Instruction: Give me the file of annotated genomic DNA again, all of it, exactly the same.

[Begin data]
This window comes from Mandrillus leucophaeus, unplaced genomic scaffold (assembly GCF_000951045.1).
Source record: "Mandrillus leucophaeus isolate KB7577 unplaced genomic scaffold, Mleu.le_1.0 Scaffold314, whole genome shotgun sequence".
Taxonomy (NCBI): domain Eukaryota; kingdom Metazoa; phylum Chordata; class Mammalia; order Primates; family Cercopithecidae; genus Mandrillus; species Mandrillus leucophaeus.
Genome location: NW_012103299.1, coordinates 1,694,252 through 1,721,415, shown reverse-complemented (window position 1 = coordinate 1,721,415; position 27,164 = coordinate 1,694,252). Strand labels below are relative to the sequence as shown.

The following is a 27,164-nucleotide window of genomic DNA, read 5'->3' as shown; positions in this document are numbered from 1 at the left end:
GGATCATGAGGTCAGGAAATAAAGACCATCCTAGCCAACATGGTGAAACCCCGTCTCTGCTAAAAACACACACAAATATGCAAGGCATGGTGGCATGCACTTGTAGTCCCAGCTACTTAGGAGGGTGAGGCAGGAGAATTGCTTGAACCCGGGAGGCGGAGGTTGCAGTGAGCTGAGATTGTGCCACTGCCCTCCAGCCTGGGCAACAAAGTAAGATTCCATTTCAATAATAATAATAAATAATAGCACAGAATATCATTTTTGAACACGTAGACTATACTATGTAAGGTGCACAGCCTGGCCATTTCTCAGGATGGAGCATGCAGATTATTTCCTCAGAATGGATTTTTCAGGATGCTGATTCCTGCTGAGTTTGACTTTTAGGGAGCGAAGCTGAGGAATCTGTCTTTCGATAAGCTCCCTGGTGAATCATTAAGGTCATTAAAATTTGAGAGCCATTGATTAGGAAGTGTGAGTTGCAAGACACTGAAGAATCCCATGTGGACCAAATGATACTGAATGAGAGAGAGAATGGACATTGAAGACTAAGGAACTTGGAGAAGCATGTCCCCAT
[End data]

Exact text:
This window comes from Mandrillus leucophaeus, unplaced genomic scaffold (assembly GCF_000951045.1).
Source record: "Mandrillus leucophaeus isolate KB7577 unplaced genomic scaffold, Mleu.le_1.0 Scaffold314, whole genome shotgun sequence".
Taxonomy (NCBI): domain Eukaryota; kingdom Metazoa; phylum Chordata; class Mammalia; order Primates; family Cercopithecidae; genus Mandrillus; species Mandrillus leucophaeus.
Genome location: NW_012103299.1, coordinates 1,694,252 through 1,721,415, shown reverse-complemented (window position 1 = coordinate 1,721,415; position 27,164 = coordinate 1,694,252). Strand labels below are relative to the sequence as shown.

The following is a 27,164-nucleotide window of genomic DNA, read 5'->3' as shown; positions in this document are numbered from 1 at the left end:
GGATCATGAGGTCAGGAAATAAAGACCATCCTAGCCAACATGGTGAAACCCCGTCTCTGCTAAAAACACACACAAATATGCAAGGCATGGTGGCATGCACTTGTAGTCCCAGCTACTTAGGAGGGTGAGGCAGGAGAATTGCTTGAACCCGGGAGGCGGAGGTTGCAGTGAGCTGAGATTGTGCCACTGCCCTCCAGCCTGGGCAACAAAGTAAGATTCCATTTCAATAATAATAATAAATAATAGCACAGAATATCATTTTTGAACACGTAGACTATACTATGTAAGGTGCACAGCCTGGCCATTTCTCAGGATGGAGCATGCAGATTATTTCCTCAGAATGGATTTTTCAGGATGCTGATTCCTGCTGAGTTTGACTTTTAGGGAGCGAAGCTGAGGAATCTGTCTTTCGATAAGCTCCCTGGTGAATCATTAAGGTCATTAAAATTTGAGAGCCATTGATTAGGAAGTGTGAGTTGCAAGACACTGAAGAATCCCATGTGGACCAAATGATACTGAATGAGAGAGAGAATGGACATTGAAGACTAAGGAACTTGGAGAAGCATGTCCCCAT